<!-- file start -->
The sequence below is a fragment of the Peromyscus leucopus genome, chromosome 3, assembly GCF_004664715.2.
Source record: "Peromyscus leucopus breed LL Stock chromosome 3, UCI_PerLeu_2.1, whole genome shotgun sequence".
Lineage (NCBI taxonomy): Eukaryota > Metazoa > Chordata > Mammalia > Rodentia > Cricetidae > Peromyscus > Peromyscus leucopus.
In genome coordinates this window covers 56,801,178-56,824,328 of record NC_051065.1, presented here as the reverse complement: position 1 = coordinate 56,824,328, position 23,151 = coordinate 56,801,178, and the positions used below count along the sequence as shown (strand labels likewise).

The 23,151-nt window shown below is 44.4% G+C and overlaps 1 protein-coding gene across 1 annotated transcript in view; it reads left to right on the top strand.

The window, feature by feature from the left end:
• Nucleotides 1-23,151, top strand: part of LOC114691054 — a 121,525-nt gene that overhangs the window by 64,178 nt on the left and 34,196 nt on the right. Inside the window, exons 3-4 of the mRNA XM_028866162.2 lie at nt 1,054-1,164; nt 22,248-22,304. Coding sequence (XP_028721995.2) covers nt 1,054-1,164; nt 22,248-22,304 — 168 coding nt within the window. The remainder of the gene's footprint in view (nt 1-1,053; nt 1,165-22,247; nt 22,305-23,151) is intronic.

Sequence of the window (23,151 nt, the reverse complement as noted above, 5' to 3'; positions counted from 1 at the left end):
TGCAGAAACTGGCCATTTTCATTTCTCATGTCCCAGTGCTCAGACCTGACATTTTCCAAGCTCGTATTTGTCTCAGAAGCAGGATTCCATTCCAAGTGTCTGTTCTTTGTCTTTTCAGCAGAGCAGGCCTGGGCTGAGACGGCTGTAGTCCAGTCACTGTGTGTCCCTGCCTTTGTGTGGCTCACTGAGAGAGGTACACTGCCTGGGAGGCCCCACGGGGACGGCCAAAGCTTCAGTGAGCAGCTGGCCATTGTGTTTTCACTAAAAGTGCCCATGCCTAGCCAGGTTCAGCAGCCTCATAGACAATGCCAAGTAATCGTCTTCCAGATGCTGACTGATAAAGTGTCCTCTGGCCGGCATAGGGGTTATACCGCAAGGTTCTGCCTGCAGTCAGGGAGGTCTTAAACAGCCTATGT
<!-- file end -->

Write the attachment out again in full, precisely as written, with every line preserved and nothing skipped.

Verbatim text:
The sequence below is a fragment of the Peromyscus leucopus genome, chromosome 3, assembly GCF_004664715.2.
Source record: "Peromyscus leucopus breed LL Stock chromosome 3, UCI_PerLeu_2.1, whole genome shotgun sequence".
Lineage (NCBI taxonomy): Eukaryota > Metazoa > Chordata > Mammalia > Rodentia > Cricetidae > Peromyscus > Peromyscus leucopus.
In genome coordinates this window covers 56,801,178-56,824,328 of record NC_051065.1, presented here as the reverse complement: position 1 = coordinate 56,824,328, position 23,151 = coordinate 56,801,178, and the positions used below count along the sequence as shown (strand labels likewise).

The 23,151-nt window shown below is 44.4% G+C and overlaps 1 protein-coding gene across 1 annotated transcript in view; it reads left to right on the top strand.

The window, feature by feature from the left end:
• Nucleotides 1-23,151, top strand: part of LOC114691054 — a 121,525-nt gene that overhangs the window by 64,178 nt on the left and 34,196 nt on the right. Inside the window, exons 3-4 of the mRNA XM_028866162.2 lie at nt 1,054-1,164; nt 22,248-22,304. Coding sequence (XP_028721995.2) covers nt 1,054-1,164; nt 22,248-22,304 — 168 coding nt within the window. The remainder of the gene's footprint in view (nt 1-1,053; nt 1,165-22,247; nt 22,305-23,151) is intronic.

Sequence of the window (23,151 nt, the reverse complement as noted above, 5' to 3'; positions counted from 1 at the left end):
TGCAGAAACTGGCCATTTTCATTTCTCATGTCCCAGTGCTCAGACCTGACATTTTCCAAGCTCGTATTTGTCTCAGAAGCAGGATTCCATTCCAAGTGTCTGTTCTTTGTCTTTTCAGCAGAGCAGGCCTGGGCTGAGACGGCTGTAGTCCAGTCACTGTGTGTCCCTGCCTTTGTGTGGCTCACTGAGAGAGGTACACTGCCTGGGAGGCCCCACGGGGACGGCCAAAGCTTCAGTGAGCAGCTGGCCATTGTGTTTTCACTAAAAGTGCCCATGCCTAGCCAGGTTCAGCAGCCTCATAGACAATGCCAAGTAATCGTCTTCCAGATGCTGACTGATAAAGTGTCCTCTGGCCGGCATAGGGGTTATACCGCAAGGTTCTGCCTGCAGTCAGGGAGGTCTTAAACAGCCTATGT